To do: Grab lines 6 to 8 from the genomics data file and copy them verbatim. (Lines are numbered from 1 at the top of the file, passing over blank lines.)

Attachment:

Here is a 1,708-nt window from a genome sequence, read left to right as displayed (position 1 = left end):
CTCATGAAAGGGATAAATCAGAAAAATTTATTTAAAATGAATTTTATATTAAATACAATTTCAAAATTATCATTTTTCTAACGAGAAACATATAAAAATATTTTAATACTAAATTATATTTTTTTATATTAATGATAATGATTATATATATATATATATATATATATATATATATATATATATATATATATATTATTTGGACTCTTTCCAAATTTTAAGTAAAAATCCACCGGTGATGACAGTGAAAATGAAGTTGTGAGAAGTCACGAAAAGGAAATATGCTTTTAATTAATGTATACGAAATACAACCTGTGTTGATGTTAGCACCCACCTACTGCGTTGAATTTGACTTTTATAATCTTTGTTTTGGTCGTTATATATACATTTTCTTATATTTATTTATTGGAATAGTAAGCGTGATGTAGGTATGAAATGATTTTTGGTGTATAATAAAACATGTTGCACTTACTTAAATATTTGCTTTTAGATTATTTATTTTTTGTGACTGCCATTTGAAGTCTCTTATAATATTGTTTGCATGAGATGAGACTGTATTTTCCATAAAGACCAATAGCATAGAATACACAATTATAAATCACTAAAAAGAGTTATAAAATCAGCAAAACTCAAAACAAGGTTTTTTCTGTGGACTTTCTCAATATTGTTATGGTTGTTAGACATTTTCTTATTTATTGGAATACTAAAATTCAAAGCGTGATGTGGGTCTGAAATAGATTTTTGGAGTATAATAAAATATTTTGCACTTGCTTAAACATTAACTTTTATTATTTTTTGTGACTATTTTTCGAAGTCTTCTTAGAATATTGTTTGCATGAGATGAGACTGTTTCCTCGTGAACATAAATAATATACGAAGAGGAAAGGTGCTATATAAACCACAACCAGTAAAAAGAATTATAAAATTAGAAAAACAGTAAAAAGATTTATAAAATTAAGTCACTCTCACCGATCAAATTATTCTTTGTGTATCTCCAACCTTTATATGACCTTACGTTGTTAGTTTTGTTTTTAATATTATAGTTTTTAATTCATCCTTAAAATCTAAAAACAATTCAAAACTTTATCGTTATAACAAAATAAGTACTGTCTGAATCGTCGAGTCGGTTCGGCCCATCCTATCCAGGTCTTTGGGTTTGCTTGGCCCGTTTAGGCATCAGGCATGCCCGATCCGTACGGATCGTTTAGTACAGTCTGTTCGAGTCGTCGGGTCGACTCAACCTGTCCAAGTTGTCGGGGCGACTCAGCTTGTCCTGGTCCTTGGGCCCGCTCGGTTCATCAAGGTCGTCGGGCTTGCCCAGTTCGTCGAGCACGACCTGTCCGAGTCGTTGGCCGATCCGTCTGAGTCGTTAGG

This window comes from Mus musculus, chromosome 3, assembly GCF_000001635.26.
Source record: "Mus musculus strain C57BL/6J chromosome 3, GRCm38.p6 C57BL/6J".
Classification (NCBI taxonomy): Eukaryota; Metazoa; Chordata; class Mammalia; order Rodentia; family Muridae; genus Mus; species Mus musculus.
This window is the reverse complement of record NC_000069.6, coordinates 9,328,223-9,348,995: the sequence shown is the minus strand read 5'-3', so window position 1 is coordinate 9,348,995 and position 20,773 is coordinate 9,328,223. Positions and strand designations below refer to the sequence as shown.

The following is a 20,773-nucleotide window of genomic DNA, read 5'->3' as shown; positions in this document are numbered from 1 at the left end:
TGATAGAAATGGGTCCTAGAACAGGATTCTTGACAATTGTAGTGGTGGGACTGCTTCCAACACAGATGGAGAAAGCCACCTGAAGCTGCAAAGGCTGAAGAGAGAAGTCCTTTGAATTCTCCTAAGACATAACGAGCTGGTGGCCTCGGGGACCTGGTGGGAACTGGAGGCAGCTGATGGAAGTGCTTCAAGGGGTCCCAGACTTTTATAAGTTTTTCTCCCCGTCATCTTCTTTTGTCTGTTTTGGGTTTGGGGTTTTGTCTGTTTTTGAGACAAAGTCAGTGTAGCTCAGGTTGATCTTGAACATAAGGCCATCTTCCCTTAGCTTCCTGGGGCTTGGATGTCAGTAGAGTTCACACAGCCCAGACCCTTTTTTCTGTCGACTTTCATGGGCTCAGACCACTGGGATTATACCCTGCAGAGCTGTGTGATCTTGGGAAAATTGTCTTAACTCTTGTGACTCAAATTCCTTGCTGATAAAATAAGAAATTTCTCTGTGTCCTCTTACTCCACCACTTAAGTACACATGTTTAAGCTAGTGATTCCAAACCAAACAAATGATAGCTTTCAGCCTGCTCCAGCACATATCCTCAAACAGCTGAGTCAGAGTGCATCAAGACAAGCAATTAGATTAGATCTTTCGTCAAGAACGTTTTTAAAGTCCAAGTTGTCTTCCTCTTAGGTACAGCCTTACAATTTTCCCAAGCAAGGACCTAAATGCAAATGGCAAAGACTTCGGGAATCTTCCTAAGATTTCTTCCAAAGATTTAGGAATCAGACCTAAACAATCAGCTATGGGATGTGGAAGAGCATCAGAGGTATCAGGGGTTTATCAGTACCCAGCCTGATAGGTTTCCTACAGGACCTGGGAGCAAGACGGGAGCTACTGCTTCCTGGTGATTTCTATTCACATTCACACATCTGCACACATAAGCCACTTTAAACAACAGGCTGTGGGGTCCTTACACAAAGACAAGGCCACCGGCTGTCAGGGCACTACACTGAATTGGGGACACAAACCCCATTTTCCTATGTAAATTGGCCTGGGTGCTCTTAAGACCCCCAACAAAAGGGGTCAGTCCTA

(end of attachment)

This window is the reverse complement of record NC_000069.6, coordinates 9,328,223-9,348,995: the sequence shown is the minus strand read 5'-3', so window position 1 is coordinate 9,348,995 and position 20,773 is coordinate 9,328,223. Positions and strand designations below refer to the sequence as shown.

The following is a 20,773-nucleotide window of genomic DNA, read 5'->3' as shown; positions in this document are numbered from 1 at the left end:
TGATAGAAATGGGTCCTAGAACAGGATTCTTGACAATTGTAGTGGTGGGACTGCTTCCAACACAGATGGAGAAAGCCACCTGAAGCTGCAAAGGCTGAAGAGAGAAGTCCTTTGAATTCTCCTAAGACATAACGAGCTGGTGGCCTCGGGGACCTGGTGGGAACTGGAGGCAGCTGATGGAAGTGCTTCAAGGGGTCCCAGACTTTTATAAGTTTTTCTCCCCGTCATCTTCTTTTGTCTGTTTTGGGTTTGGGGTTTTGTCTGTTTTTGAGACAAAGTCAGTGTAGCTCAGGTTGATCTTGAACATAAGGCCATCTTCCCTTAGCTTCCTGGGGCTTGGATGTCAGTAGAGTTCACACAGCCCAGACCCTTTTTTCTGTCGACTTTCATGGGCTCAGACCACTGGGATTATACCCTGCAGAGCTGTGTGATCTTGGGAAAATTGTCTTAACTCTTGTGACTCAAATTCCTTGCTGATAAAATAAGAAATTTCTCTGTGTCCTCTTACTCCACCACTTAAGTACACATGTTTAAGCTAGTGATTCCAAACCAAACAAATGATAGCTTTCAGCCTGCTCCAGCACATATCCTCAAACAGCTGAGTCAGAGTGCATCAAGACAAGCAATTAGATTAGATCTTTCGTCAAGAACGTTTTTAAAGTCCAAGTTGTCTTCCTCTTAGGTACAGCCTTACAATTTTCCCAAGCAAGGACCTAAATGCAAATGGCAAAGACTTCGGGAATCTTCCTAAGATTTCTTCCAAAGATTTAGGAATCAGACCTAAACAATCAGCTATGGGATGTGGAAGAGCATCAGAGGTATCAGGGGTTTATCAGTACCCAGCCTGATAGGTTTCCTACAGGACCTGGGAGCAAGACGGGAGCTACTGCTTCCTGGTGATTTCTATTCACATTCACACATCTGCACACATAAGCCACTTTAAACAACAGGCTGTGGGGTCCTTACACAAAGACAAGGCCACCGGCTGTCAGGGCACTACACTGAATTGGGGACACAAACCCCATTTTCCTATGTAAATTGGCCTGGGTGCTCTTAAGACCCCCAACAAAAGGGGTCAGTCCTA